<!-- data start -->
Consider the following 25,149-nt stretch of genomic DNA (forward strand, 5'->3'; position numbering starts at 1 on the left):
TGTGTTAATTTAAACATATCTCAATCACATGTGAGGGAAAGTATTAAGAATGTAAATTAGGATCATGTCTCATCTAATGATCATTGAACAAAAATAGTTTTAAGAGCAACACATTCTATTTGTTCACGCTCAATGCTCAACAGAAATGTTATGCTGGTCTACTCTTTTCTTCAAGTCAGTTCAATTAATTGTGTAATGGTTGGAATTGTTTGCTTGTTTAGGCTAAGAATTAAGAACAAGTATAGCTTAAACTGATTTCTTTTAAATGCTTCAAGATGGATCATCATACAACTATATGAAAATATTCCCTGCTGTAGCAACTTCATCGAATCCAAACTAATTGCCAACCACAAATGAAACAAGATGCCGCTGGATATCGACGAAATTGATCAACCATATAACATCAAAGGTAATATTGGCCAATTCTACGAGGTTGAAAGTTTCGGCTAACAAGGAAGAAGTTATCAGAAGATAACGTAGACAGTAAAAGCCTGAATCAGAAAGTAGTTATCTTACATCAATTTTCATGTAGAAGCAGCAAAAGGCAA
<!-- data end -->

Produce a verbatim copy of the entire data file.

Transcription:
Consider the following 25,149-nt stretch of genomic DNA (forward strand, 5'->3'; position numbering starts at 1 on the left):
TGTGTTAATTTAAACATATCTCAATCACATGTGAGGGAAAGTATTAAGAATGTAAATTAGGATCATGTCTCATCTAATGATCATTGAACAAAAATAGTTTTAAGAGCAACACATTCTATTTGTTCACGCTCAATGCTCAACAGAAATGTTATGCTGGTCTACTCTTTTCTTCAAGTCAGTTCAATTAATTGTGTAATGGTTGGAATTGTTTGCTTGTTTAGGCTAAGAATTAAGAACAAGTATAGCTTAAACTGATTTCTTTTAAATGCTTCAAGATGGATCATCATACAACTATATGAAAATATTCCCTGCTGTAGCAACTTCATCGAATCCAAACTAATTGCCAACCACAAATGAAACAAGATGCCGCTGGATATCGACGAAATTGATCAACCATATAACATCAAAGGTAATATTGGCCAATTCTACGAGGTTGAAAGTTTCGGCTAACAAGGAAGAAGTTATCAGAAGATAACGTAGACAGTAAAAGCCTGAATCAGAAAGTAGTTATCTTACATCAATTTTCATGTAGAAGCAGCAAAAGGCAA